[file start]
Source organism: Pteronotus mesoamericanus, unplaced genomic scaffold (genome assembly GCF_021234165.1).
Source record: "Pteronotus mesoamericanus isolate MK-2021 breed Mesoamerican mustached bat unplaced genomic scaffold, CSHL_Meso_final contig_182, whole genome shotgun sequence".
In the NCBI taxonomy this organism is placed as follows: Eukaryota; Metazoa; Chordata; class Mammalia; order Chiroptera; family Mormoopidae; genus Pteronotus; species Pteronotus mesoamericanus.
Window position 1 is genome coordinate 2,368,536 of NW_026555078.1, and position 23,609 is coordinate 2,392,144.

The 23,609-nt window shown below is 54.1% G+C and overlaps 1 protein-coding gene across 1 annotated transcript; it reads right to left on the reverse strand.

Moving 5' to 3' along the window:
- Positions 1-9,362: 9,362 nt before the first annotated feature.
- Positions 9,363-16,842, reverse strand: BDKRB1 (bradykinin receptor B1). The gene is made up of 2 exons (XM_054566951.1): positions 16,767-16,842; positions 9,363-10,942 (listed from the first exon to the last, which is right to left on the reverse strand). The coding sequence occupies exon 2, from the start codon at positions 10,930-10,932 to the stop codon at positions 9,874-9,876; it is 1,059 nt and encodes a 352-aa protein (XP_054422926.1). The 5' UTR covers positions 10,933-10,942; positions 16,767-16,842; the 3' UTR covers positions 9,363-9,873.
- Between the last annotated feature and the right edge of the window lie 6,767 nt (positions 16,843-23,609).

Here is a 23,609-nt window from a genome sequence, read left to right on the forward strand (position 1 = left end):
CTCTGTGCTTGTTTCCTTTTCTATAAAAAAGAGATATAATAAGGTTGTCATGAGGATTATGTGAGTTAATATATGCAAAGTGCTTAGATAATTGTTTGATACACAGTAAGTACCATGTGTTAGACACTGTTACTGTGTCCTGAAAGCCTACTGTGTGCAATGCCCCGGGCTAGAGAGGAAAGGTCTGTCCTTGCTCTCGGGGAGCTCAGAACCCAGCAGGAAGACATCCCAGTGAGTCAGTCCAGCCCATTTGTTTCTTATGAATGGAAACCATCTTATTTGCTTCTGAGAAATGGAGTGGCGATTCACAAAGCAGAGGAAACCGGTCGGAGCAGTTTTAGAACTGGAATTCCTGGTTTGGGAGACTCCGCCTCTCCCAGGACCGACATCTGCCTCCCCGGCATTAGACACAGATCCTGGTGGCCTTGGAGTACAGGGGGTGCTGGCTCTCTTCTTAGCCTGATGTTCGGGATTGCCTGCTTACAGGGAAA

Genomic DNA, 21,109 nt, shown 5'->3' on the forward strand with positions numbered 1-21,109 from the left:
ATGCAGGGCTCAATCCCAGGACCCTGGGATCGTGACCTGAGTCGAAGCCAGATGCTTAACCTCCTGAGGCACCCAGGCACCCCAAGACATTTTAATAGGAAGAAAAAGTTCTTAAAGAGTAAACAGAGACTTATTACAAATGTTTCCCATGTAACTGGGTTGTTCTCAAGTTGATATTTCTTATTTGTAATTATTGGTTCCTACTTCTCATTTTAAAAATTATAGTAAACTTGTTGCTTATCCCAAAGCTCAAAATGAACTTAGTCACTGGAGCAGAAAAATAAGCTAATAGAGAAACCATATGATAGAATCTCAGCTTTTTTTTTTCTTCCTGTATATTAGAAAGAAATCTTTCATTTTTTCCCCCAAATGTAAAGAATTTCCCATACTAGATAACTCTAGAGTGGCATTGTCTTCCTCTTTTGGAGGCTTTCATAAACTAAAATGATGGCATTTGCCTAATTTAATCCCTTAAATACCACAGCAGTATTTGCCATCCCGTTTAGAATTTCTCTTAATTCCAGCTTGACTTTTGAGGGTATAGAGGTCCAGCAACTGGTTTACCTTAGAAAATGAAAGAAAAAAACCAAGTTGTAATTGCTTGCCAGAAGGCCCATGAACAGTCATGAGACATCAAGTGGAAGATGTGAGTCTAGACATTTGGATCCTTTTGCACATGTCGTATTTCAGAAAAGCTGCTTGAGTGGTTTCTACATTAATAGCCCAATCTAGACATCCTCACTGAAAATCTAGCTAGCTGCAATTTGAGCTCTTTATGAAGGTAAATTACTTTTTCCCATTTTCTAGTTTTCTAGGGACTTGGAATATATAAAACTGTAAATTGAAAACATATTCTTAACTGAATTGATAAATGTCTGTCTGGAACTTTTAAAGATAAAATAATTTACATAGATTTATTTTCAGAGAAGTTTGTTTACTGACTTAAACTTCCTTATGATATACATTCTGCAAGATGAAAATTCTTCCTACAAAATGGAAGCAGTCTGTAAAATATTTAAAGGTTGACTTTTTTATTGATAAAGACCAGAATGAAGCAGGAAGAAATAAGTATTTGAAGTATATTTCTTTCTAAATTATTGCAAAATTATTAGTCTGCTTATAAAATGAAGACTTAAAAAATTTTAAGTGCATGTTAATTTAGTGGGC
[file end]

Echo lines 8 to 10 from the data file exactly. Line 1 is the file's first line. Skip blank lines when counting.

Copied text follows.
- Positions 9,363-16,842, reverse strand: BDKRB1 (bradykinin receptor B1). The gene is made up of 2 exons (XM_054566951.1): positions 16,767-16,842; positions 9,363-10,942 (listed from the first exon to the last, which is right to left on the reverse strand). The coding sequence occupies exon 2, from the start codon at positions 10,930-10,932 to the stop codon at positions 9,874-9,876; it is 1,059 nt and encodes a 352-aa protein (XP_054422926.1). The 5' UTR covers positions 10,933-10,942; positions 16,767-16,842; the 3' UTR covers positions 9,363-9,873.
- Between the last annotated feature and the right edge of the window lie 6,767 nt (positions 16,843-23,609).

Here is a 23,609-nt window from a genome sequence, read left to right on the forward strand (position 1 = left end):